Sometime near the beginning of March, two of my friends who lived in the so-called, "Scholars House" came to visit me in Denmark. Or rather, to visit Denmark, and it was handy I was there. ;-)
Both came, if I remember correctly, by way of England, into Malmö airport. Then they popped across the new bridge between Sweden and Denmark on the train, which only takes about forty minutes to go from downtown Malmö to downtown Copenhagen.
Rachel was also kind enough to smuggle in a new toy to satiate my apetite for overpriced camera equipment. The Konica Minolta A2, which is both compact and functional as a digital camera.
Rachel came in first, so I took her on a tour of Copenhagen that started, as all tours of Copenhagen should, on Rådhuspladsen (the town hall square, effectively) at the beginning of Strøget (the walking street through central Copenhagen).
We visited all the important sites, Nyhavn (a wonderful place for lunch or a beer, though somewhat unhelpful in Danish education. Probably because of the sheer volume of tourists),
the Queen's castle (above),
Tycho Brahe's statue at the University of Copenhagen Observatory building near the Botanical Garden,
And stopped for tea at Cafe Europa, which is a rather trendy (and expensive!) cafe located on Højbroplads. Diagonally across from McDonalds. You can see that tea is complicated at fancy places --- hot water, loose tea, a filter, a cup, etc.
Before we went in to Cafe Europa, I noticed that NetBSD really can run on anything (including a manhole cover!). For those of you not "in the know," NetBSD is an operating system that runs on nearly everything, from Playstation 2s to big big servers. I noticed quite a few NetBSD stickers, and even a few OpenBSD stickers around Copenhagen. (This server runs OpenBSD)
We later moved on to dining at Cafe Zirup, just off Strøget. I have developed (as you can see from the two previous pictures) a habit of taking pictures of people when they don't know it. Okay, I admit it. I have a fascination with the way women dress in Denmark. It's just so. . .something.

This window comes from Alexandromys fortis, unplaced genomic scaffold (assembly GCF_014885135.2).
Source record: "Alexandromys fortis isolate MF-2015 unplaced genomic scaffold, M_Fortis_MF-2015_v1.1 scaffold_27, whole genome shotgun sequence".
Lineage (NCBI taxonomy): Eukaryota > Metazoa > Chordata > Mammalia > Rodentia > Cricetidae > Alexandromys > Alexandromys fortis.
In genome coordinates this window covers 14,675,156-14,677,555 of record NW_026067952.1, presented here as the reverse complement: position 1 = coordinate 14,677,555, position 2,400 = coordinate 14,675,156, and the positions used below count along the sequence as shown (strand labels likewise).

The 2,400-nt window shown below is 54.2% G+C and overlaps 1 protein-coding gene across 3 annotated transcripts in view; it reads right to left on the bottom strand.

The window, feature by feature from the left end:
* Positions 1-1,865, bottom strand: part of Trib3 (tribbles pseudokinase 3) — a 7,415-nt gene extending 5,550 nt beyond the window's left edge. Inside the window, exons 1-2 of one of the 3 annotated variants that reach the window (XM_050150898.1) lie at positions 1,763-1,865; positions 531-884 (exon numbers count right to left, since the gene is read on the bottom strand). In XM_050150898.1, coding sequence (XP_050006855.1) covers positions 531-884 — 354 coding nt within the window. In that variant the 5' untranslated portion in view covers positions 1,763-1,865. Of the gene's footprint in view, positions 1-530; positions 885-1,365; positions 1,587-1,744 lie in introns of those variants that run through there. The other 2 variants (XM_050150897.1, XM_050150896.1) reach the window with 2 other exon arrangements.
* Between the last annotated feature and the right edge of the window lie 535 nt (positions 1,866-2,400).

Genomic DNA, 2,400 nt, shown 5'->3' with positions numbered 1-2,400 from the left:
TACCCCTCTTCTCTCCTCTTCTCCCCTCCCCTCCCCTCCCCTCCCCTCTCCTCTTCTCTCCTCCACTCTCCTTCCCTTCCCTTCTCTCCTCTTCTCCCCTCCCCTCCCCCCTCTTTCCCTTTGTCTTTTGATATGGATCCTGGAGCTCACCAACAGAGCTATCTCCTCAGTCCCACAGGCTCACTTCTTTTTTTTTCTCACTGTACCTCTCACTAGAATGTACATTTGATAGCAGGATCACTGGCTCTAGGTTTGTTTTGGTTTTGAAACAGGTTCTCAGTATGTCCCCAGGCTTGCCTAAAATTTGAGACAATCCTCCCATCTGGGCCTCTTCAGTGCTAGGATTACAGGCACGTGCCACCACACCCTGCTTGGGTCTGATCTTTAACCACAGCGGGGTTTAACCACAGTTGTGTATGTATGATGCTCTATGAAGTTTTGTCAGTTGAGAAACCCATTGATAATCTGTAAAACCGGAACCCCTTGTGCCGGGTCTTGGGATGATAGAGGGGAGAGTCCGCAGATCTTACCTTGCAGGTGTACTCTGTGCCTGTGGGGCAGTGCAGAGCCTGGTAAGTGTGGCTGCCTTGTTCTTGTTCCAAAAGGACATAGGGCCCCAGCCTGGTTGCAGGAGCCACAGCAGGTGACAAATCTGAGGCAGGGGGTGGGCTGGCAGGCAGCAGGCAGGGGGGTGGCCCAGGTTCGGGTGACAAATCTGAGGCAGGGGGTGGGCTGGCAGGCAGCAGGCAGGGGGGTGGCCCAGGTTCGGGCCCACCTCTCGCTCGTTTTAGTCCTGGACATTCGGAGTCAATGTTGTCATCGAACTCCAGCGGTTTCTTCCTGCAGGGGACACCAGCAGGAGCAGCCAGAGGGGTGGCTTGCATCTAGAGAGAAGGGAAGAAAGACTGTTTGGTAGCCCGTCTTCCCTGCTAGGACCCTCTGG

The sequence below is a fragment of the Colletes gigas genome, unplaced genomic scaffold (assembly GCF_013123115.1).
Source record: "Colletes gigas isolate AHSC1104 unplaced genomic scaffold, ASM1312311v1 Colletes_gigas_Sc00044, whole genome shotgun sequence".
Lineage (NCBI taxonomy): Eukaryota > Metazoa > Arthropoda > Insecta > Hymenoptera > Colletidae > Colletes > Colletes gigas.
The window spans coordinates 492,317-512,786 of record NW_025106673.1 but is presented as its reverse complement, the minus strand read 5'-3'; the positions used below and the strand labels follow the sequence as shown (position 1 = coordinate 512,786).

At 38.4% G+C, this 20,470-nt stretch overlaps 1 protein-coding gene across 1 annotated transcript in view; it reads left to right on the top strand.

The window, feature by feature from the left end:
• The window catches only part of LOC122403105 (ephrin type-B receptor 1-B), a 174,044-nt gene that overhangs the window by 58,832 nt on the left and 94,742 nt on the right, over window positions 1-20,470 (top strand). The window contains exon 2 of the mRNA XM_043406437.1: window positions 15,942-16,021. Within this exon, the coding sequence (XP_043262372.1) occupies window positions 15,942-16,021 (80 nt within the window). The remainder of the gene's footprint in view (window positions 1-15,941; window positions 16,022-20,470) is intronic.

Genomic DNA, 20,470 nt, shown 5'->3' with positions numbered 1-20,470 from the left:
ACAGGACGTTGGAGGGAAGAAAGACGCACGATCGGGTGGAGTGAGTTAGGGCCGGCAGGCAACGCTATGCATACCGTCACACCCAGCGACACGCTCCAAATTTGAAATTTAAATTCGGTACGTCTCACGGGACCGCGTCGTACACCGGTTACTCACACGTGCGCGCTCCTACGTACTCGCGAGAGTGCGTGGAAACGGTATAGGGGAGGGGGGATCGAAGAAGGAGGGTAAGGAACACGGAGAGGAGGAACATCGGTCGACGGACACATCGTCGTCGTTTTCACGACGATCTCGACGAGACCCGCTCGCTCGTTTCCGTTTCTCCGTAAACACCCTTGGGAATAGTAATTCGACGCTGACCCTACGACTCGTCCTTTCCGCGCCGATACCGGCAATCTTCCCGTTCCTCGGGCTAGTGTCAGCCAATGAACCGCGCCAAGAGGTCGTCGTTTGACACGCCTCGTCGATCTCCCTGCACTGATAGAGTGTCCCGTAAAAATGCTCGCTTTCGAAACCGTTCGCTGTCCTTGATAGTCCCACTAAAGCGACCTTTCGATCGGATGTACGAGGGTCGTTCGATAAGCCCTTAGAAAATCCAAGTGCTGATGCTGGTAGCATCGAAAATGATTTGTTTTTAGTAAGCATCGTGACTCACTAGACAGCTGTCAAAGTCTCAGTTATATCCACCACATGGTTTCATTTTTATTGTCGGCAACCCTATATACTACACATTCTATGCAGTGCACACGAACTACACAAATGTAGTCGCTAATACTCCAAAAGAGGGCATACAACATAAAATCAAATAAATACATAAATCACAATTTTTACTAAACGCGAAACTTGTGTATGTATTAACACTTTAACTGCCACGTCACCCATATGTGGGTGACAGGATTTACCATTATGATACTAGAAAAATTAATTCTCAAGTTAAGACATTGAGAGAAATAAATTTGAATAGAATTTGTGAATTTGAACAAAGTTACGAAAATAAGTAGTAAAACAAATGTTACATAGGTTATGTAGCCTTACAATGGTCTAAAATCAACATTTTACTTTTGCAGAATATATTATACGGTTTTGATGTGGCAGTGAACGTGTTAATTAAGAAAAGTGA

The next day, Rachel and I headed to Malmö to pick up Anna. We rode the train from Copenhagen, across the Øresund, and into Malmö central station. I sort of stood around being that sketchy guy who takes pictures of people, while I waited for Anna.
Malmö central station is a smaller train station, but still a major train hub for the southern part of Sweden (the area around Malmö is called Skåne). All trains going from Copenhagen to Stockholm will pass through this station, or at least I'm fairly certain they will. This is because the trains in Sweden operate on the left side, while the trains in Denmark operate on the right side! Going over the bridge to Sweden, the Danish version of train travel is used. The trains from Denmark come into Malmö central and then continue on their way, but switch sides. It wasn't until I went to Stockholm (thankfully, on the left side of the tracks!) on the X2000 that I realized this fact.
Another example of the different style of fashion in Scandinavia. Scarves (understandably so) are popular in the winter. Sometimes, life's passing parade notices the odd looking chap taking pictures.
On the walking street called Strøget (The stretch, ie: the stretch of walking path), Anna (foreground) and Rachel (background). Also notice the Danes (assumably, given their style of dress), on the right. You can just barely pick out one of the famous euro-pointy shoes (white).
We came home to find my host parent's cat (Vika) asleep on the floor,
but she woke up with a snort and a shake moments later.
In America, we've often paved over brick streets (parts of Little Italy in Cleveland have done this, though Murray Hill still remains true to form), whereas in Copenhagen it seemed that relaying brick was all the norm.
We also went up in the Round Tower, and on the way down, Rachel stopped in the bathroom. She emerged and said, "There's something in the bathroom for you."
A bag, with my name on it, full of apple juice. Very odd.
And then we returned to Dragør, by way of the old city. No tour of Copenhagen is complete without seeing the cute little yellow houses of Dragør.
Adam can be reached at adam dot morley at gmail dot com